AMU Emergency Management Fire & EMS Original Public Safety

EMS Community Risk Reduction: Creating and Analyzing Data Models

Community risk reduction, otherwise known as CRR, is a way in which fire and emergency medical services (EMS) organizations create mitigation, prevention and educational programs that are in line with a community’s risks. Organizations such as Vision 20/20 and the United States Fire Administration’s National Fire Academy have data models on which first responder departments can base their community risk reduction programs.

Each state’s fire marshals will also develop their own data models. But how can you be sure that your EMS organization has implemented the best possible changes in its community risk reduction programs to prevent deaths or injuries?

Kitchen Fires and Other Data to Consider in an EMS Community Risk Reduction Program

Data is a driving force of a community risk reduction model. Much of the data is quantitative, but some of it is qualitative.

The first data points to consider are the current location of fires and the causes of fires in your area. After that, it’s necessary to analyze the locations where EMS calls occur and what factors cause the most 911 calls.

In my organization, we plotted our fires on a Geographic Information Systems (GIS) map and found where there were clusters of fires. We also captured common National Fire Incident Reporting System codes for these fires and determined the common themes of the fires’ causes through personal narratives. After analysis, we determined that kitchen fires in multi-family dwellings were the prevalent cause of fires in our community.

Kitchen fires are an all-too common occurrence.

From the EMS side, this type of data analysis is more complex. Many EMS organizations have nursing homes, elderly care facilities or drug/alcohol rehabilitation facilities in their jurisdictions. These facilities have their own unique factors that may or may not be related to an assessment for the purpose of community risk reduction.

For example, the lack of private ambulances and the shortage of nursing staff in nursing homes often causes their staff to use local EMS personnel to transport patients from the facility to a hospital. That use of EMS limits the burden on the nursing home staff and allows them to comply with a doctor’s order to have the patient evaluated for non-emergent issues.

RELATED: Professional Development: A Solution to EMS Agencies’ Problems

How Much Data Is Needed and Where to Collect It

In my community, we had a rash of fires that have resulted in deaths. But upon preliminary investigation, these fires did not fit the prevailing pattern of cooking fires common in our community. In such a situation, it’s necessary to ask, “Are these fires anomalies or should I find another dataset that could refine the scope of this analysis?”

At first, I felt these fires were just anomalies. But after the state fire marshal’s representative said that statewide findings were in line with our fatal fires, I felt that we may have missed a vital dataset at the state level.

And if that data from the state was helpful, there could be more data available at the national level that could further influence our EMS community risk reduction program. But it’s necessary to consider whether additional datasets will improve community risk reduction or just reflect what the National Fire Protection Association (NFPA) provides for fire prevention and education.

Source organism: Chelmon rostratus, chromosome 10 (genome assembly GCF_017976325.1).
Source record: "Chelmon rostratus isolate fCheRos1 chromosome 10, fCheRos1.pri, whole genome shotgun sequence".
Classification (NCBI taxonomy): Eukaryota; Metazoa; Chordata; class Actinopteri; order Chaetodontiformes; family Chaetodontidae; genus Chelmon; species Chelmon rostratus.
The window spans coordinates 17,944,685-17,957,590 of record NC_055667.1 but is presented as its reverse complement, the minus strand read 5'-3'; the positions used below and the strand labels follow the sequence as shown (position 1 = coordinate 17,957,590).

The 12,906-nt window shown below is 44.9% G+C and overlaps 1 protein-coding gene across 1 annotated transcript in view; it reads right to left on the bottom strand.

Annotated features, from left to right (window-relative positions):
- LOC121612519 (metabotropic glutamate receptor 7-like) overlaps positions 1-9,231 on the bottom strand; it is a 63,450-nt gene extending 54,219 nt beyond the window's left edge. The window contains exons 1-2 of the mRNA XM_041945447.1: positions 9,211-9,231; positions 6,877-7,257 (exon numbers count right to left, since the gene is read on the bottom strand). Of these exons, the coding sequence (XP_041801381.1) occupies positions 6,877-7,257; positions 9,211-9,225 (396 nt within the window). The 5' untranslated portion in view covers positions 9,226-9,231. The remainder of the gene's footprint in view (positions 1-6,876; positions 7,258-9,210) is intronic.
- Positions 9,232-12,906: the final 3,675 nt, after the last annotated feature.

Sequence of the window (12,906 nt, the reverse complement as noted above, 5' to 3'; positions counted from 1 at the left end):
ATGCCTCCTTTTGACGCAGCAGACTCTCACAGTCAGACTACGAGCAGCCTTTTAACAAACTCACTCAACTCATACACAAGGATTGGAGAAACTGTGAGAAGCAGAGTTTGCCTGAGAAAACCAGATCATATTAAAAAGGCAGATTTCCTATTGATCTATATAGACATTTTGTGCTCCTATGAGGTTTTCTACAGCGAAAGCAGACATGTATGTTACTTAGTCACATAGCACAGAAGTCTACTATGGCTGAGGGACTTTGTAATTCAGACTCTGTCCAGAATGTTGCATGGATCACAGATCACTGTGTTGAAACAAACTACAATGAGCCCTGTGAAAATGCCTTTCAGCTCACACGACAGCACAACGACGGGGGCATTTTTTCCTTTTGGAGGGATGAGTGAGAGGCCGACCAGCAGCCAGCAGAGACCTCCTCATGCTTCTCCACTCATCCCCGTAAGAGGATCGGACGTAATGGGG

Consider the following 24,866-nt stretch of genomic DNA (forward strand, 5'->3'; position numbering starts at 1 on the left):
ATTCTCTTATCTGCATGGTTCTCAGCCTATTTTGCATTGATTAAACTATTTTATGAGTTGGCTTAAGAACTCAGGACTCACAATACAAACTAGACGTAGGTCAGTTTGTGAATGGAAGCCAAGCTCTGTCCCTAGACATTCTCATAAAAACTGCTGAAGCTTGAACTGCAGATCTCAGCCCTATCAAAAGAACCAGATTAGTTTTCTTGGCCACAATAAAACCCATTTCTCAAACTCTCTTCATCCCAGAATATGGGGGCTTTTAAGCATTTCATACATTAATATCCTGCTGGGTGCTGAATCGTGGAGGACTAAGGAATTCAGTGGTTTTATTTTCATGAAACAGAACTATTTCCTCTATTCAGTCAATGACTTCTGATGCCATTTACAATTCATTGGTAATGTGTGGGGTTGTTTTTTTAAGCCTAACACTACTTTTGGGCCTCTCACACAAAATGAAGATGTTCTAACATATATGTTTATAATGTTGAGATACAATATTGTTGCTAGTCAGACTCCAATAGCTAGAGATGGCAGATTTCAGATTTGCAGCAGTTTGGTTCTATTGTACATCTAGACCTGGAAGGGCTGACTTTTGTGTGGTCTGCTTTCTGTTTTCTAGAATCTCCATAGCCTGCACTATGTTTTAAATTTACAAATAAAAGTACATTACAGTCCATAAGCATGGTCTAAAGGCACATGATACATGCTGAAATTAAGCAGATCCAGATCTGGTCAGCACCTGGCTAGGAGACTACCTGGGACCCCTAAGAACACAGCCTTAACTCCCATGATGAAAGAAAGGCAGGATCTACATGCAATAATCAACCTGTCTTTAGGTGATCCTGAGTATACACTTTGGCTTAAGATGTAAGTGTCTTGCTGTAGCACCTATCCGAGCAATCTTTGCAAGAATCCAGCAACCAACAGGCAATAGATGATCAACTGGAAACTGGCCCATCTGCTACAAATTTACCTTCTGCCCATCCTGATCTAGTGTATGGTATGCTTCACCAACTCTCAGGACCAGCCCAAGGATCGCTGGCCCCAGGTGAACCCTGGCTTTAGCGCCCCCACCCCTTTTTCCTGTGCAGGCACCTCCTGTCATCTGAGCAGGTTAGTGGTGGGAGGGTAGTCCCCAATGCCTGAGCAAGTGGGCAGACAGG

Which Data Deviations Are Acceptable?

While no data model will be 100% accurate, it’s necessary to consider what constitutes acceptable deviation from the model’s predictions. Using data analysis to drive fire mitigation and prevention efforts is one of the best ideas the fire service has developed. Trying to blanket all areas of your community with generic fire messages does not work, and no organization has the manpower for this type of educational program.

However, how much deviation from the data model should exist prior to its re-evaluation and how do we find flaws in the model? Should more weight be given to all fires or the fires that result in deaths? Should fires in multi-family and high-rise buildings have more weight in the data model, since these structures house a greater number of people? These questions should certainly be considered during the creation of a data model for community risk reduction.

Having a Data Model Is the Best Approach for EMS Community Risk Reduction

Having a model to analyze fire and EMS data and creating a community risk reduction program are important to successfully mitigate fires and EMS calls in a community. Using data to analyze where emergencies commonly occur and the causes of those emergencies provides important knowledge and can pinpoint where more resources and educational programs are needed.

Dr. Randall Hanifen serves as a shift commander at a medium-sized suburban fire department in the northern part of the Cincinnati area. Randall is the CEO/principal consultant of an emergency services consulting firm, providing analysis and solutions related to organizational structuring of fire and EMS organizations. He is the chairperson and operations manager for a county technical rescue team. From a state and national perspective, he serves as a taskforce leader for one of FEMA's urban search and rescue teams, which responds to presidential declared disasters. From an academic standpoint, Randall has a bachelor’s degree in fire administration, a master’s degree in executive fire service leadership, and a doctoral degree in business administration with a specialization in homeland security. He is the associate author of “Disaster Planning and Control” (Penwell, 2009), which provides first responders with guidance through all types of disasters.

Comments are closed.